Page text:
By Alex Distefano
By Scott Snowden
By Anna Merlan
By Steve Almond
By Jena Ardell
By Jon Campbell
By Alan Scherstuhl
By Tessa Stuart
WASHINGTON, D.C.The recession is turning so-called welfare reform into a catastrophe happening before our eyes. That's the bottom line behind a myriad of technical reports and barely comprehensible bureaucratic phrases of a group of experts meeting here today. Pulled together by the Kellogg Foundation for a long-term assessment of the welfare system, they warned that millions of children and immigrants are being hurt by workfare rules. In addition, more and more poor people have no insurance. Just over 39 million Americans are without health insurance. Nine million of them are kids.
Unemployment rose to 8.2 million in November, up from 5.7 million a year ago. With 33 states reporting an increase in welfare caseloads. States are already cutting back social service programs. Florida, for example, is cutting Medicaid, long-term care, child protection, and home and community services for the elderly, reports the Center on Budget and Policy Priorities, a public interest group that tracks welfare. Medicaid and other health services are being cut in several states including Massachusetts, California, Kentucky, Illinois, Washington, Florida, Arizona, and Indiana.
Since workfare began in 1991, welfare caseloads have dropped from 14.4 million recipients to 5.8 million as of June 2000. About two thirds of those going off welfare are working. More than half of these people have incomes below the federal poverty line. Half of them have no health insurance. Only 43 percent who are thought to be eligible for food stamps get them. It's harder for people with chronic diseases or mental handicaps to make it off welfare. Black and Latino welfare recipients have a more difficult time finding jobs than whites.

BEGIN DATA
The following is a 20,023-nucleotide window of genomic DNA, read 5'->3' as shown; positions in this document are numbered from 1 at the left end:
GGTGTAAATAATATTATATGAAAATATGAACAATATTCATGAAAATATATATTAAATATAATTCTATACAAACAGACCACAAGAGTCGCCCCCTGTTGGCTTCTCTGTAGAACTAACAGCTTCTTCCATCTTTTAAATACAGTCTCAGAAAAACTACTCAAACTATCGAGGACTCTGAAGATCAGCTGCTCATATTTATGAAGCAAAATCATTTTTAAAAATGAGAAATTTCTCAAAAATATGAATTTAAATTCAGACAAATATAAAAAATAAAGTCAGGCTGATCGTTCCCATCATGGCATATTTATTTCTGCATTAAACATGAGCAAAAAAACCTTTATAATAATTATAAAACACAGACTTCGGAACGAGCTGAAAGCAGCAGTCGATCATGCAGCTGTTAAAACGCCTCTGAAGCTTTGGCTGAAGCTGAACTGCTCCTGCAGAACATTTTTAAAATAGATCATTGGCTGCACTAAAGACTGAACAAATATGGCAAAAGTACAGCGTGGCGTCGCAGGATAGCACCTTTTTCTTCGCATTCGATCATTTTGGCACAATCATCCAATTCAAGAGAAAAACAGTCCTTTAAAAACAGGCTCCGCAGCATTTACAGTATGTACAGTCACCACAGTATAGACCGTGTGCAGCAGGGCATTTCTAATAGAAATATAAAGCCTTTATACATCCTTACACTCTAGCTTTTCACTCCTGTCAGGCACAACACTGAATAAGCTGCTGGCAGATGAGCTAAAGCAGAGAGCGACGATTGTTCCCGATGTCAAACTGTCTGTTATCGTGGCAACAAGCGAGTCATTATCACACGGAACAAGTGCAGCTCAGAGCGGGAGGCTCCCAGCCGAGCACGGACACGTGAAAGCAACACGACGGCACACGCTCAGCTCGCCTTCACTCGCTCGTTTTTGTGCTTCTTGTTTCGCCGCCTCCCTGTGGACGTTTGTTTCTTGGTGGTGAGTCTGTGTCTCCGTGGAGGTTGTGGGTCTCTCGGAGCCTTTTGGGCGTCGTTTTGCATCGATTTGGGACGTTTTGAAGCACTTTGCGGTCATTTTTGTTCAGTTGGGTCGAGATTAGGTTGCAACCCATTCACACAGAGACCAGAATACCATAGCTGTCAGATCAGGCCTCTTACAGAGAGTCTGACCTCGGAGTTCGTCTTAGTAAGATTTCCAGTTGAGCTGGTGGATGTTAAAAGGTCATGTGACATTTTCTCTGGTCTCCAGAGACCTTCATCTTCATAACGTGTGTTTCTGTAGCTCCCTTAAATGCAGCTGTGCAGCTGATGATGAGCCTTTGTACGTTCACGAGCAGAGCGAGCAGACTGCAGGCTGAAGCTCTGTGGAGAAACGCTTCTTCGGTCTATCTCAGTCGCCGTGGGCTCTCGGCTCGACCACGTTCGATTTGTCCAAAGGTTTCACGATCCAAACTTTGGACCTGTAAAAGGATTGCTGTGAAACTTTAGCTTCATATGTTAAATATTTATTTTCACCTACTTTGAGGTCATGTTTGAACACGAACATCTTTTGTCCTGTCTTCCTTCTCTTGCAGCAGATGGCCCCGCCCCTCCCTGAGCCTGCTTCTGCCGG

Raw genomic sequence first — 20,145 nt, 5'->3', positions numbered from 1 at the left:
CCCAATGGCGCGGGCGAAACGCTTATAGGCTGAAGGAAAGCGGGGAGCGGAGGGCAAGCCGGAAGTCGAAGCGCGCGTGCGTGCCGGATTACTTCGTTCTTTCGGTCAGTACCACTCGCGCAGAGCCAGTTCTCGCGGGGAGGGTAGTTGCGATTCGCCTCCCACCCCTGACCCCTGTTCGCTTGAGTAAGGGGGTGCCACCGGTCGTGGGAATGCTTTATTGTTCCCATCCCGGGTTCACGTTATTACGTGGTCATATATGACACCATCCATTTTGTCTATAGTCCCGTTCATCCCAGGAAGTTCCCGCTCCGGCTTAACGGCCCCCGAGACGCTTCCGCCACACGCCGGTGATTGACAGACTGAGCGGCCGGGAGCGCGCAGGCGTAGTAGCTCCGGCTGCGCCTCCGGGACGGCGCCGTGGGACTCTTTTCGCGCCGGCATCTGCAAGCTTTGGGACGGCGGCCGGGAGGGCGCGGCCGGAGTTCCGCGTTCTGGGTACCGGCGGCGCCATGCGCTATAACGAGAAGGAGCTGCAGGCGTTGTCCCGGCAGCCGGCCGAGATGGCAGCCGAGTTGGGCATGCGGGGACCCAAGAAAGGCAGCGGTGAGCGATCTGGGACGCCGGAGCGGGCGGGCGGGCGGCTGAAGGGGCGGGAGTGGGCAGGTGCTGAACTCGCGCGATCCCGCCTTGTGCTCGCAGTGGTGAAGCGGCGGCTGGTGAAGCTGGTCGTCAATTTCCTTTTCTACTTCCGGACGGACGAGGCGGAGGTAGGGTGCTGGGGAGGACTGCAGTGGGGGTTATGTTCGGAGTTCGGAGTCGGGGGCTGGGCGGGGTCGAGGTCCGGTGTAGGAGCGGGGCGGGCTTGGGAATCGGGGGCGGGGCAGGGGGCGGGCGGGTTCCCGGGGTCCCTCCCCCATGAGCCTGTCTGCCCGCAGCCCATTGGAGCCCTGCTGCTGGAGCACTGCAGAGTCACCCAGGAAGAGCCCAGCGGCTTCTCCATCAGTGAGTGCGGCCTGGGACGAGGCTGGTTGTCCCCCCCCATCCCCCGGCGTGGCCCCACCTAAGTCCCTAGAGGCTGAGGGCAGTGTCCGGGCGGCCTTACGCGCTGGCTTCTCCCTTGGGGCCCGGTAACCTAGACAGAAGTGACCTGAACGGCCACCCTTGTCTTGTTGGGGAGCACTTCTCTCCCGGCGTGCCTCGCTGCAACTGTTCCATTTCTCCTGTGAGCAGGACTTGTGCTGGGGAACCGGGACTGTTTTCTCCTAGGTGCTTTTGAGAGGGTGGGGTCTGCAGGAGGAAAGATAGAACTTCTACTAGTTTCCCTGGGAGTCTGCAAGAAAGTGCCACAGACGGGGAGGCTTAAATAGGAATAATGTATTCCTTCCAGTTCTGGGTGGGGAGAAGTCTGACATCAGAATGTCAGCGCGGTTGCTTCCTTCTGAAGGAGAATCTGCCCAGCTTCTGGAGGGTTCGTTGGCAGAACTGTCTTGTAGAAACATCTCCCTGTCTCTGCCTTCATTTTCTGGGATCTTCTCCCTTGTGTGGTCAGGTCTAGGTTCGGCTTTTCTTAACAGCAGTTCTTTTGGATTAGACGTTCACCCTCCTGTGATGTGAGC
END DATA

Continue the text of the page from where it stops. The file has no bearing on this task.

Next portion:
It gets worse. There is rank discrimination against immigrant children who, unlike their parents, are American citizens. "Thirty-three percent of citizen children with immigrant parents lack health insurance, compared with 19 percent of children with citizen parents," according to one report issued at the conference which summarized the foundation's Devolution Initiative.
The recession means 1.1 million more children are in jobless families, according to Deborah Weinstein, of the Children's Defense Fund. By passing the Personal Responsibility and Work Opportunity Act (PRWORA) in August 1996, Congress did away with the cash assistance entitlement of Aid to Familes with Dependent Children welfare system and replaced it with a time-limited, work oriented system of block grants to the states called Temporary Assistance to Needy Families (TANF).
While the economic boom sucked some welfare recipients into the low-paying job stream, the TANF block grants remained nominally unchanged, but because of inflation actually declined by some 13.5 percent, according to the Childrfen's Defense Fund.
The welfare cuts fall directly on 5.3 million families headed by single moms. There are 800,000 families run by men, according to the Institute for Women's Policy Research.